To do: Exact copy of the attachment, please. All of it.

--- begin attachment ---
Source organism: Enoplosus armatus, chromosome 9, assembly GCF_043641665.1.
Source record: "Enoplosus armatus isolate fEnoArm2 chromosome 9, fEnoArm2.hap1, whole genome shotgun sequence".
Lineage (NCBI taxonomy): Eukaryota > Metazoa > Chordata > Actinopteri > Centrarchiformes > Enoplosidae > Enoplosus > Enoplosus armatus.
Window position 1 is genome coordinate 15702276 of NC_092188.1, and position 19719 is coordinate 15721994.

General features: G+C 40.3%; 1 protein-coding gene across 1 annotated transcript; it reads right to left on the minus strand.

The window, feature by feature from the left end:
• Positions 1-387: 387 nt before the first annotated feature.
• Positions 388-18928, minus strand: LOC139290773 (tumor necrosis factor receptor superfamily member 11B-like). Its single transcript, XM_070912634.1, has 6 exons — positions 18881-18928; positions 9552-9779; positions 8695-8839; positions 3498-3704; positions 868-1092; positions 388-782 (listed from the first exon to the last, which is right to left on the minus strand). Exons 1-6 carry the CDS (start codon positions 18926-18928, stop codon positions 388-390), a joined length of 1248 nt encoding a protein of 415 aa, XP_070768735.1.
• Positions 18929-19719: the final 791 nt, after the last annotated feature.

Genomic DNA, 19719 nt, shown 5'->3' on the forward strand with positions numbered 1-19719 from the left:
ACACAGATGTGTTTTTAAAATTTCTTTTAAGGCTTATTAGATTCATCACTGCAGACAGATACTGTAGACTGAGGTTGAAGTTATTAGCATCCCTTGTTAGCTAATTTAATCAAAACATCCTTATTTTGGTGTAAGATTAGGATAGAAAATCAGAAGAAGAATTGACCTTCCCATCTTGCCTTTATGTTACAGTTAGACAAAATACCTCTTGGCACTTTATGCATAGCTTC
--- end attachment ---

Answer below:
Source organism: Enoplosus armatus, chromosome 9, assembly GCF_043641665.1.
Source record: "Enoplosus armatus isolate fEnoArm2 chromosome 9, fEnoArm2.hap1, whole genome shotgun sequence".
Lineage (NCBI taxonomy): Eukaryota > Metazoa > Chordata > Actinopteri > Centrarchiformes > Enoplosidae > Enoplosus > Enoplosus armatus.
Window position 1 is genome coordinate 15702276 of NC_092188.1, and position 19719 is coordinate 15721994.

General features: G+C 40.3%; 1 protein-coding gene across 1 annotated transcript; it reads right to left on the minus strand.

The window, feature by feature from the left end:
• Positions 1-387: 387 nt before the first annotated feature.
• Positions 388-18928, minus strand: LOC139290773 (tumor necrosis factor receptor superfamily member 11B-like). Its single transcript, XM_070912634.1, has 6 exons — positions 18881-18928; positions 9552-9779; positions 8695-8839; positions 3498-3704; positions 868-1092; positions 388-782 (listed from the first exon to the last, which is right to left on the minus strand). Exons 1-6 carry the CDS (start codon positions 18926-18928, stop codon positions 388-390), a joined length of 1248 nt encoding a protein of 415 aa, XP_070768735.1.
• Positions 18929-19719: the final 791 nt, after the last annotated feature.

Genomic DNA, 19719 nt, shown 5'->3' on the forward strand with positions numbered 1-19719 from the left:
ACACAGATGTGTTTTTAAAATTTCTTTTAAGGCTTATTAGATTCATCACTGCAGACAGATACTGTAGACTGAGGTTGAAGTTATTAGCATCCCTTGTTAGCTAATTTAATCAAAACATCCTTATTTTGGTGTAAGATTAGGATAGAAAATCAGAAGAAGAATTGACCTTCCCATCTTGCCTTTATGTTACAGTTAGACAAAATACCTCTTGGCACTTTATGCATAGCTTC